At first glance, it might seem daunting to consider all of these failure modes before deploying your model into the wild. But proactive assessment of AI systems is critical in order to prevent your business from incurring significantly larger costs down the line. In most cases, by the time you uncover an error in production, the damage from poor model performance or an exposed security vulnerability has already been done. To make matters worse, AI systems are notoriously complex and typically involve several different roles such as software engineers, data engineers, data scientists, and machine learning engineers. The entire time these teams are coordinating to diagnose the failure and build the proper controls, prolonged model downtime eats away at your company’s bottom line. Time-consuming reactive firefighting also jeopardizes planned roadmap, weakening your ability to execute on longer-term investments.

Why is testing AI systems so hard?

Unfortunately, exhaustively stress-testing your model before deployment is a task easier said than done. Data scientists and machine learning engineers are scarce resources who rarely have the additional bandwidth to spend time securing models on top of their existing responsibilities. And compared to calculating basic model evaluation metrics, tasks such as testing model behavior on corner cases or defending against adversarial attacks are significantly more complex and open-ended, often requiring domain-specific expertise.

Additionally, many of the security concerns we outlined above are “cat-and-mouse” games; even as companies adapt to one set of failure modes, adversaries adapt as well, creating a whole new set of vulnerabilities to identify and defend against. Spending your valuable ML resources on continuously updating the robustness of your deployment practices directly detracts from the time and effort you can spend towards your ultimate business objective. Similar to how you might rely on specialized cybersecurity companies to maintain the integrity of your traditional software, you can build confidence in the integrity of your deployed models without slowing down your development cycles by working with an external partner like us.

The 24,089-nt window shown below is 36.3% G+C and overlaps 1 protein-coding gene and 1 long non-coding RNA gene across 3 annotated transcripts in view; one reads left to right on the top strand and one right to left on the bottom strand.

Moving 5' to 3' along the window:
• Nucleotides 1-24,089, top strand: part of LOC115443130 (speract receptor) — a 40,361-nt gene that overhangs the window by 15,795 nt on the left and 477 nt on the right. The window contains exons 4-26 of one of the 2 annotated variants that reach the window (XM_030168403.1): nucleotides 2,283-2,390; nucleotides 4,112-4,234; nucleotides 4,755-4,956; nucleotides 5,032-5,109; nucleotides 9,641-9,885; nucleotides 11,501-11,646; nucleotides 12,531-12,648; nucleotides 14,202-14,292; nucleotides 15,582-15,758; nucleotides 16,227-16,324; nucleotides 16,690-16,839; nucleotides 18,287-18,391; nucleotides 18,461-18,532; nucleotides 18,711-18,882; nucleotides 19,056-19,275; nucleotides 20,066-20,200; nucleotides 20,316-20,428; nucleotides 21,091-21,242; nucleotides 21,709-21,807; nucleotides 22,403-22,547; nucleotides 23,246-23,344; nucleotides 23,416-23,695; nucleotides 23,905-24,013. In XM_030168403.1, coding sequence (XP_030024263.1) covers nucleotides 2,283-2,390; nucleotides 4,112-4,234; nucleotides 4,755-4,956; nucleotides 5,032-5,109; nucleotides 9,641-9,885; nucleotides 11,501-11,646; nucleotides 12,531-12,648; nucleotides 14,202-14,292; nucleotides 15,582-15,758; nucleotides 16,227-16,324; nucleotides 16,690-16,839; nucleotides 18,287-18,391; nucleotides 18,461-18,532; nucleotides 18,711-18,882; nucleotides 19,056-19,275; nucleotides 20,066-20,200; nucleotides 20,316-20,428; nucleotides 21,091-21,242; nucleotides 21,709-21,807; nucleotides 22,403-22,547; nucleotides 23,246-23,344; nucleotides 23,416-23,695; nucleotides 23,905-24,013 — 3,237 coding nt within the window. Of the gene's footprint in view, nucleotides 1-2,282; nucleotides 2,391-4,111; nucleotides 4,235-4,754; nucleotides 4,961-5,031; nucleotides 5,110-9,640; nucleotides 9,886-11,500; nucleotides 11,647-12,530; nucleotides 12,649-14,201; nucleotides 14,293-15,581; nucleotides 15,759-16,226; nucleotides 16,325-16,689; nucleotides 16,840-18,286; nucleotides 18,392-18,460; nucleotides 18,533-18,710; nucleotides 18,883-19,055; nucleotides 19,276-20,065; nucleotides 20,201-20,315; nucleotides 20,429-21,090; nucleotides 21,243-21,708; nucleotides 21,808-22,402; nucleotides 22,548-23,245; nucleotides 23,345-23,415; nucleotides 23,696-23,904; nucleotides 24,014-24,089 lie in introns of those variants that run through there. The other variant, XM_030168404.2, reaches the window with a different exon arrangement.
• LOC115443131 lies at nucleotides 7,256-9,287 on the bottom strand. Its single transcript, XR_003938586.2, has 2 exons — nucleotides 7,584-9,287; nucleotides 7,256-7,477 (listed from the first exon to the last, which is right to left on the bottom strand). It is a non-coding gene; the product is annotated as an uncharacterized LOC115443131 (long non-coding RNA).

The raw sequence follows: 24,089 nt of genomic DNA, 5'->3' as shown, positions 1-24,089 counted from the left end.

Solution: Platform for AI Security and Integrity

At Robust Intelligence, we develop technologies to address exactly those challenges that we’ve outlined above. Our enterprise offering RIME (Robust Intelligence Model Engine) provides a comprehensive platform for AI Security and Integrity to stress-test your AI systems and ensure they’re truly production-ready. RIME lets you do the following with minimal to no extra engineering effort:

  • Test model behaviors: Preemptively assess model performance in production-type environments by feeding in common pitfall test cases and algorithmically crafted data samples.
  • Evaluate model robustness: Analyze model responses against adversarially manipulated inputs and identify vulnerable data patterns.
  • Identify security vulnerabilities: Scan your model binaries and dependencies for cybersecurity loopholes and threats.

In short, RIME closes the gap between model development and model deployment. If you’ve worked on a software team, this is the stage where you’d typically run QA and various related tests (e.g. unit testing, integration testing, penetration testing) on your system. We believe that ML system development should embody the same, if not higher, level of rigor in assessing production-readiness.

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ML systems should be tested as rigorously as software systems

In this post, we mainly focused on the post-training, pre-production phase of AI development. In future posts, we will also be writing about how RIME can overcome problems in other phases of the model life cycle (e.g. pre-training, post-deployment). If you’re interested in learning more about our platform or making your models production-ready, email me anytime at

Kojin Oshiba